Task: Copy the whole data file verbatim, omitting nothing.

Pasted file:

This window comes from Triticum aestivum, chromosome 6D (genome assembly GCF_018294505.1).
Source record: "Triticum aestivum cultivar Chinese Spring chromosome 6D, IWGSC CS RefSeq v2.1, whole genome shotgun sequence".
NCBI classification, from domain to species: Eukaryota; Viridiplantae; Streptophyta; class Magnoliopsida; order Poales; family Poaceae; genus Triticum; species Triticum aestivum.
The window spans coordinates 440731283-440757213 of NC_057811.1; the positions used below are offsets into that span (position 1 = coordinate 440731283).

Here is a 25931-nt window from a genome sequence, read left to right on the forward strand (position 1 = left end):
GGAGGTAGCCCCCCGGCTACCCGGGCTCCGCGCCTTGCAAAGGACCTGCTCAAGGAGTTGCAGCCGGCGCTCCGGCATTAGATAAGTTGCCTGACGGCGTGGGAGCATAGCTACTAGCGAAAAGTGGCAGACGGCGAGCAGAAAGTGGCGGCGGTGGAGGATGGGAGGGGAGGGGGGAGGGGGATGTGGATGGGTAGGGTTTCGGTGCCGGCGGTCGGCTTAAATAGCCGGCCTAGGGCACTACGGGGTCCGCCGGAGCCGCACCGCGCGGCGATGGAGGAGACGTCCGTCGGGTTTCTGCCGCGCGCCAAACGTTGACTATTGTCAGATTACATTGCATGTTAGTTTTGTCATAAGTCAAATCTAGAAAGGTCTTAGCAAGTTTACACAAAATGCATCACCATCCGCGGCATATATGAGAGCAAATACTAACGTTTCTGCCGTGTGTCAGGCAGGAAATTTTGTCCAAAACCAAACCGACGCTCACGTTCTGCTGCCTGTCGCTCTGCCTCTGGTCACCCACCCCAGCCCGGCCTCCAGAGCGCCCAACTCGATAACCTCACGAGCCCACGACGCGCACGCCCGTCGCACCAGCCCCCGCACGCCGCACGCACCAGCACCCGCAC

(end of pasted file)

This window comes from Triticum aestivum, chromosome 6D (genome assembly GCF_018294505.1).
Source record: "Triticum aestivum cultivar Chinese Spring chromosome 6D, IWGSC CS RefSeq v2.1, whole genome shotgun sequence".
NCBI classification, from domain to species: Eukaryota; Viridiplantae; Streptophyta; class Magnoliopsida; order Poales; family Poaceae; genus Triticum; species Triticum aestivum.
The window spans coordinates 440731283-440757213 of NC_057811.1; the positions used below are offsets into that span (position 1 = coordinate 440731283).

Here is a 25931-nt window from a genome sequence, read left to right on the forward strand (position 1 = left end):
GGAGGTAGCCCCCCGGCTACCCGGGCTCCGCGCCTTGCAAAGGACCTGCTCAAGGAGTTGCAGCCGGCGCTCCGGCATTAGATAAGTTGCCTGACGGCGTGGGAGCATAGCTACTAGCGAAAAGTGGCAGACGGCGAGCAGAAAGTGGCGGCGGTGGAGGATGGGAGGGGAGGGGGGAGGGGGATGTGGATGGGTAGGGTTTCGGTGCCGGCGGTCGGCTTAAATAGCCGGCCTAGGGCACTACGGGGTCCGCCGGAGCCGCACCGCGCGGCGATGGAGGAGACGTCCGTCGGGTTTCTGCCGCGCGCCAAACGTTGACTATTGTCAGATTACATTGCATGTTAGTTTTGTCATAAGTCAAATCTAGAAAGGTCTTAGCAAGTTTACACAAAATGCATCACCATCCGCGGCATATATGAGAGCAAATACTAACGTTTCTGCCGTGTGTCAGGCAGGAAATTTTGTCCAAAACCAAACCGACGCTCACGTTCTGCTGCCTGTCGCTCTGCCTCTGGTCACCCACCCCAGCCCGGCCTCCAGAGCGCCCAACTCGATAACCTCACGAGCCCACGACGCGCACGCCCGTCGCACCAGCCCCCGCACGCCGCACGCACCAGCACCCGCAC